|Publication number||US3826116 A|
|Publication date||Jul 30, 1974|
|Filing date||May 3, 1973|
|Priority date||May 3, 1973|
|Publication number||US 3826116 A, US 3826116A, US-A-3826116, US3826116 A, US3826116A|
|Inventors||Messera D, Messera L|
|Original Assignee||Messera D, Messera L|
|Export Citation||BiBTeX, EndNote, RefMan|
|Patent Citations (3), Referenced by (14), Classifications (6)|
|External Links: USPTO, USPTO Assignment, Espacenet|
United States Patent [191 Messera et al.
[ IGNITION STARTER LOCK KEY REMOVAL SYSTEM  Inventors: Dominic Messera; Louis Messera,
both of 28 Spring St., Oyster Bay,
 Filed: May 3, 1973 ] Appl. No.: 356,787
 U.S. Cl. 70/388  int. Cl E05!) 17/00  Field of Search 70/388, 414; 200/44, 45
 References Cited UNITED STATES PATENTS 3,217,114 11/1965 Proctor 200/44 [111 3,826,116 [451 July 30, 1974 7/1968 Messera 70/388 7/1968 Messra ..200/44 Primary Examiner-Robert L. Wolfe Attorney, Agent, or Firm-Browdy and Neimark  ABSTRACT A key-actuated lock has a core member connected to the barrel, and a push rod and a plunger inside the core member. When a key is inserted in the lock, the push rod and plunger are pushed back into the core, with the push rod closing buzzer contacts. Further rotation of the key disconnects the buzzer and starts the ignition. When the key is returned to neutral the plunger is energized to eject the key.
8 Claims, 7 Drawing Figures PATENIEU LB 3.826.116
sum 10F a FIG. I
PAIENTEnJuLsomn sum 2 or 3 m QE PATENTED JUL 3 0 I974 3.828.116 smear BM 3 IGNITION STARTER LOCK KEY REMOVAL SYSTEM BACKGROUND OF THE INVENTION The present invention relates generally to locking devices and, more particularly to a key-ejecting lock which utilizes means for ejecting the key from the lock when the key is in a non-operating position.
Motorists often inadvertently leave the key in the ignition switch of automobiles and the unauthorized use or theft of the automobiles therefrom has long been a problem of great concern. Similar problems also exist with respect to various other types of locks such as door locks, cabinet locks, and the like.
Heretofore, there have been attempts to provide a mechanism for forcing the key out of the lock when the key is in the neutral or inoperative position. These previous devices generally fall into two categories involving first, a spring mechanism disposed between the face of the lock and the handle position of the key and second, a spring mechanism provided to engage one end of the key whereby the spring is disposed in either axial or coaxial alignment with the key. The essential objection to these devices, and thus the reason that they are not currently being used extensively, is the pressure on the key exerted continually which causes excessive wear of the key and of the mechanism of the lock associated with the key thus causing a relatively short life for both the key and lock mechanism. Other systems are known wherein the pressure of a spring mechanism must first be overcome in order to insert the key into the barrel of the lock. Such systems similarly create undue attrition again on both the key and the lock barrel and are therefore objectionable.
SUMMARY Accordingly, the present invention resides in the provision of key-ejecting means whereby the existing of pressure against either key or lock barrel during the insertion of the key thereinto or during the retention of the key therein, has been obviated.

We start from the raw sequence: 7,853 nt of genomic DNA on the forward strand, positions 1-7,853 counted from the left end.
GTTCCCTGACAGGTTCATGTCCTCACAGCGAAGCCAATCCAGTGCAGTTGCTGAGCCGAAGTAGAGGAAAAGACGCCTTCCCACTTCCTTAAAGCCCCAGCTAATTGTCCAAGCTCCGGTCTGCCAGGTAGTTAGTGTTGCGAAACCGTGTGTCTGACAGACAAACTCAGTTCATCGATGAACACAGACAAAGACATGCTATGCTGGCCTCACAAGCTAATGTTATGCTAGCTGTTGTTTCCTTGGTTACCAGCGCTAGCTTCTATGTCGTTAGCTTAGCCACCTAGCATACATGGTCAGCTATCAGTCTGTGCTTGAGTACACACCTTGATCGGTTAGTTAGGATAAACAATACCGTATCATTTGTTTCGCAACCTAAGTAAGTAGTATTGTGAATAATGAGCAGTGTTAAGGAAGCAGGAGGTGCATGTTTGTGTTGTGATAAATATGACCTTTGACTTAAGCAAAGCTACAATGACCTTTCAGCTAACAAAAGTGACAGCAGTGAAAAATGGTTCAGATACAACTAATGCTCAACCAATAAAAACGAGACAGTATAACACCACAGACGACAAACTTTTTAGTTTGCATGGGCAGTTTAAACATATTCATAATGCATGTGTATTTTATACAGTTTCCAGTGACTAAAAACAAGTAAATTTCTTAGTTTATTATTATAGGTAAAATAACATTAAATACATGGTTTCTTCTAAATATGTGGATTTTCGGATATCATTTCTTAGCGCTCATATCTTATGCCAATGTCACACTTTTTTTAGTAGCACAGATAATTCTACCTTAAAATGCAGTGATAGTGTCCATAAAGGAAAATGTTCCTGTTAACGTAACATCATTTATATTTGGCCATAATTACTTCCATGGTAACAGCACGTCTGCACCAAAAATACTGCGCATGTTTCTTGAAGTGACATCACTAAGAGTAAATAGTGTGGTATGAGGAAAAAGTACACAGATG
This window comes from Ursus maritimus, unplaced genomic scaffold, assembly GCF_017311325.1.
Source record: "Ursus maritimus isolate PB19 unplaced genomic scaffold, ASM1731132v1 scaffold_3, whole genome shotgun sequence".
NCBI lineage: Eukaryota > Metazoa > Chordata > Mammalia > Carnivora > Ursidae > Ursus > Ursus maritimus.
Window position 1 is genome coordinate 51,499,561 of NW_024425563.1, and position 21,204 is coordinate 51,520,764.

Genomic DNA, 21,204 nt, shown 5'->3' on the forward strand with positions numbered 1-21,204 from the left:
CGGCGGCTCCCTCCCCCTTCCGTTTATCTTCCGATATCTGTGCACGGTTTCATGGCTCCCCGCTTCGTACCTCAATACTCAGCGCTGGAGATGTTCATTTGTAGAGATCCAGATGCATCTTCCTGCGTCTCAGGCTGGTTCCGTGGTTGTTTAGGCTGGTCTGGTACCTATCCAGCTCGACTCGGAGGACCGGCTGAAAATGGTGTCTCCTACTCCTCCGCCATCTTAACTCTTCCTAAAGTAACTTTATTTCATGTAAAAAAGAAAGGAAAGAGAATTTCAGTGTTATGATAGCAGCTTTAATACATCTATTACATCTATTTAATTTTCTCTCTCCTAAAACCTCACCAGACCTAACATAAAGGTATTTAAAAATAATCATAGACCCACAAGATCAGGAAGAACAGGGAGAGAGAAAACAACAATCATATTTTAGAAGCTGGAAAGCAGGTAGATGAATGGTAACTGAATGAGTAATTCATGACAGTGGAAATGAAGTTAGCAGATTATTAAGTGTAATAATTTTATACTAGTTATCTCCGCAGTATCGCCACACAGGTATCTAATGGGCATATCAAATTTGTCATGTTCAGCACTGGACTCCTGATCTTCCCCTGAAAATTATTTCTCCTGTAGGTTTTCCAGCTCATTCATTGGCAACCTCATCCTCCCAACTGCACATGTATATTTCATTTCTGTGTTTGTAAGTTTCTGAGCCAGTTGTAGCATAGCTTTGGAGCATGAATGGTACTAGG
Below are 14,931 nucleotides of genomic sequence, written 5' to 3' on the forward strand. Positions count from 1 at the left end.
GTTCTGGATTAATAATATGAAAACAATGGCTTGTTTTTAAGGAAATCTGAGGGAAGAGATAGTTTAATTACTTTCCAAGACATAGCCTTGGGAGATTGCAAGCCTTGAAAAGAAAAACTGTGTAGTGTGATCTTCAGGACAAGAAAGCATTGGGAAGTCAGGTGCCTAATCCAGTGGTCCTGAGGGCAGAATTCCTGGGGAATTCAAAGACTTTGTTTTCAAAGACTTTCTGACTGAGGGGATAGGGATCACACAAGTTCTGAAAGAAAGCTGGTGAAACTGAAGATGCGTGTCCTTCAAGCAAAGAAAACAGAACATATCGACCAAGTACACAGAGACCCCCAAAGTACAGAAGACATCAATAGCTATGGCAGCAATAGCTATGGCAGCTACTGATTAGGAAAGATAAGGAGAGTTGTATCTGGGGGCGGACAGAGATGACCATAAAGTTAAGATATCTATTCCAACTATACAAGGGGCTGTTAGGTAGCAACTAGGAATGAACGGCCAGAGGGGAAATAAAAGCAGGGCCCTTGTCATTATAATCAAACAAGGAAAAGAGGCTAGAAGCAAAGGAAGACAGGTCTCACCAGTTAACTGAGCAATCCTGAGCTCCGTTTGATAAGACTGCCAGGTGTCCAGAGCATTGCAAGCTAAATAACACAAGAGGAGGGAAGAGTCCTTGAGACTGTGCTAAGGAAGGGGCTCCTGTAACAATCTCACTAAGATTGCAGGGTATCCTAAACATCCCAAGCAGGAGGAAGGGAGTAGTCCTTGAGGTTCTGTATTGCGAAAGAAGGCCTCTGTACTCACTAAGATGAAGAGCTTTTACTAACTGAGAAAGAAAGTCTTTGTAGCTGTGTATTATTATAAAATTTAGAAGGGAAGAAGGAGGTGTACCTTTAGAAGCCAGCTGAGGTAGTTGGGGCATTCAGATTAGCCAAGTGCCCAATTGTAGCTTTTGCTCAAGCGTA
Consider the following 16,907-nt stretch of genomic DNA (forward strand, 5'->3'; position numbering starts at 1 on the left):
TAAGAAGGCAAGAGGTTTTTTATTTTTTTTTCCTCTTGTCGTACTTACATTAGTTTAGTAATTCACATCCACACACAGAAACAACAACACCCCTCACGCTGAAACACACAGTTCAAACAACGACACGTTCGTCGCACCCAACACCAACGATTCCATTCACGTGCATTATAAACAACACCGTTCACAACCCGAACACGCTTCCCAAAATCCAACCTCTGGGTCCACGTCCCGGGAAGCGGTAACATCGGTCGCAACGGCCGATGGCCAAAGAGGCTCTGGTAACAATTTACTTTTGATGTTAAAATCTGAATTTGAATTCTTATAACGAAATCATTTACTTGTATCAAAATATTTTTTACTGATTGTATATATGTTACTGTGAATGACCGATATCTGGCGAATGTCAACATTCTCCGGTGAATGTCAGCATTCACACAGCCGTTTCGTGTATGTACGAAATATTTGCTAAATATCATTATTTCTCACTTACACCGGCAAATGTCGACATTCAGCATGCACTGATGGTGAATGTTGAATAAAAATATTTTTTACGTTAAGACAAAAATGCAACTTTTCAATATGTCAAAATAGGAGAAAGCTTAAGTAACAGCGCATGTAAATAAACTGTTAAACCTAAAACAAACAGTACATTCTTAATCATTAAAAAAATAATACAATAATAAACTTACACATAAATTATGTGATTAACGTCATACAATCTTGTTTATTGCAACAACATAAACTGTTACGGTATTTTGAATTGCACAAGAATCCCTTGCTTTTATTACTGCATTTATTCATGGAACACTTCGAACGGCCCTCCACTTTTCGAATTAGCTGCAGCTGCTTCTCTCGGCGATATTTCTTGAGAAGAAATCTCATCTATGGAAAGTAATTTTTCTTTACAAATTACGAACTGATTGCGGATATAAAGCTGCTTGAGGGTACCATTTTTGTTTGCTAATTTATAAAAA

Therefore, in consonance with the foregoing, the instant invention has for an object the provision of key ejecting means, the latter becoming operative only when the key is turned to the inoperative position whereby at such time the key is ejected from the lock barrel.
Objects of the present invention are to overcome the deficiencies of the prior art, such as indicated above, and to provide for improved key-ejecting and reduced theft.
Another object of the present invention is the provision of a key ejecting means which employs a dual set of contacts mounted onthe fixed and sliding members to provide more reliable operation and broader tolerances. 1
Still another object is the provision of a key ejecting means having two plungers so as to eliminate the hammering impact on the key, by having the impact absorbed by the front plunger.
Yet another object is the provision of a key ejecting means which includes solenoid means for urging a plunger against an end of the key, said solenoid being energized only when the key is turned to the inoperative position and de-energized upon accomplishment of the key ejecting operation.
A further object is the provision of a key ejecting means including resilient means engaging the key ejecting plunger to normally urge the latter out of engagement with respect to the key when the latter is turned to the inoperative position.
Another general object of the invention is to provide a device of the described character which will be simple in structure, economical of manufacture, ideally suitable to utilization and incorporation with conventional automobile ignition lock mechanism, easily and quickly installed and highly effective in use.
These and other objects, the nature and advantages of the instant invention and novel features which are considered as characteristic of the invention. will be best understood from the following description of the specific embodiment when read in connection with the accompanying drawing, wherein:
BRIEF DESCRIPTION OF DRAWINGS FIG. 1 shows an elevation view of the invention when a key has just been inserted in the lock and the buzzer signal has been energized.
FIG. 2 shows an elevation view of the invention when the key has been returned to neutral and it is being ejected.
FIG. 3 shows a sectional view taken along the line 3-3 of FIG. 1.
FIG. 4 shows a sectional view taken along the line 4-4 of FIG. 3.